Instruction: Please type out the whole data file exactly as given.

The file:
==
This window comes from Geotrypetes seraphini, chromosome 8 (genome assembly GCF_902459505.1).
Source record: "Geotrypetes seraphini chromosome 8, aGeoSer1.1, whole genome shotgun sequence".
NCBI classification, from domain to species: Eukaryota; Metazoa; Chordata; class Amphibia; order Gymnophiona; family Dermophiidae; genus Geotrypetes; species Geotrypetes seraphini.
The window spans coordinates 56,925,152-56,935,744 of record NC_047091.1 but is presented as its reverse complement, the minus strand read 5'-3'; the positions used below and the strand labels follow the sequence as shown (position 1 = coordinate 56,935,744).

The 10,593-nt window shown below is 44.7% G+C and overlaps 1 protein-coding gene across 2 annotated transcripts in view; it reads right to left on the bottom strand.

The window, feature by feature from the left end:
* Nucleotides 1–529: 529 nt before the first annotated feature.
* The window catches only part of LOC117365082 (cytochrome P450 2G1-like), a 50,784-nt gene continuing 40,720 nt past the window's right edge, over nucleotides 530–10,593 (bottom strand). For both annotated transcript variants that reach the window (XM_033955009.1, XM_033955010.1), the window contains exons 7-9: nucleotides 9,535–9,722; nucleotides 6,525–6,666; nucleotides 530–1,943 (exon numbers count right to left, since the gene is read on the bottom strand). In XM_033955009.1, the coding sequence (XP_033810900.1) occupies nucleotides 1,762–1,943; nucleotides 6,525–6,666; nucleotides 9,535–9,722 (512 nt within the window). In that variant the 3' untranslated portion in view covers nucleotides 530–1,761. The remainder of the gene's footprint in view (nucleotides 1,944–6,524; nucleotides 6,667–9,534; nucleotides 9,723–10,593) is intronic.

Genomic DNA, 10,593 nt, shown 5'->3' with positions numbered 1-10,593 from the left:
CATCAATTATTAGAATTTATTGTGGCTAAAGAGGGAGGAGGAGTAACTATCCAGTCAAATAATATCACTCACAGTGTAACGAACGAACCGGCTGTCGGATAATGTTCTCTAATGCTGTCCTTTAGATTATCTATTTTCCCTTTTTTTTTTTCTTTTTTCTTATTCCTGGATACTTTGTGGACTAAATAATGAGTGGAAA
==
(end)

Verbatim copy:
This window comes from Geotrypetes seraphini, chromosome 8 (genome assembly GCF_902459505.1).
Source record: "Geotrypetes seraphini chromosome 8, aGeoSer1.1, whole genome shotgun sequence".
NCBI classification, from domain to species: Eukaryota; Metazoa; Chordata; class Amphibia; order Gymnophiona; family Dermophiidae; genus Geotrypetes; species Geotrypetes seraphini.
The window spans coordinates 56,925,152-56,935,744 of record NC_047091.1 but is presented as its reverse complement, the minus strand read 5'-3'; the positions used below and the strand labels follow the sequence as shown (position 1 = coordinate 56,935,744).

The 10,593-nt window shown below is 44.7% G+C and overlaps 1 protein-coding gene across 2 annotated transcripts in view; it reads right to left on the bottom strand.

The window, feature by feature from the left end:
* Nucleotides 1–529: 529 nt before the first annotated feature.
* The window catches only part of LOC117365082 (cytochrome P450 2G1-like), a 50,784-nt gene continuing 40,720 nt past the window's right edge, over nucleotides 530–10,593 (bottom strand). For both annotated transcript variants that reach the window (XM_033955009.1, XM_033955010.1), the window contains exons 7-9: nucleotides 9,535–9,722; nucleotides 6,525–6,666; nucleotides 530–1,943 (exon numbers count right to left, since the gene is read on the bottom strand). In XM_033955009.1, the coding sequence (XP_033810900.1) occupies nucleotides 1,762–1,943; nucleotides 6,525–6,666; nucleotides 9,535–9,722 (512 nt within the window). In that variant the 3' untranslated portion in view covers nucleotides 530–1,761. The remainder of the gene's footprint in view (nucleotides 1,944–6,524; nucleotides 6,667–9,534; nucleotides 9,723–10,593) is intronic.

Genomic DNA, 10,593 nt, shown 5'->3' with positions numbered 1-10,593 from the left:
CATCAATTATTAGAATTTATTGTGGCTAAAGAGGGAGGAGGAGTAACTATCCAGTCAAATAATATCACTCACAGTGTAACGAACGAACCGGCTGTCGGATAATGTTCTCTAATGCTGTCCTTTAGATTATCTATTTTCCCTTTTTTTTTTTCTTTTTTCTTATTCCTGGATACTTTGTGGACTAAATAATGAGTGGAAA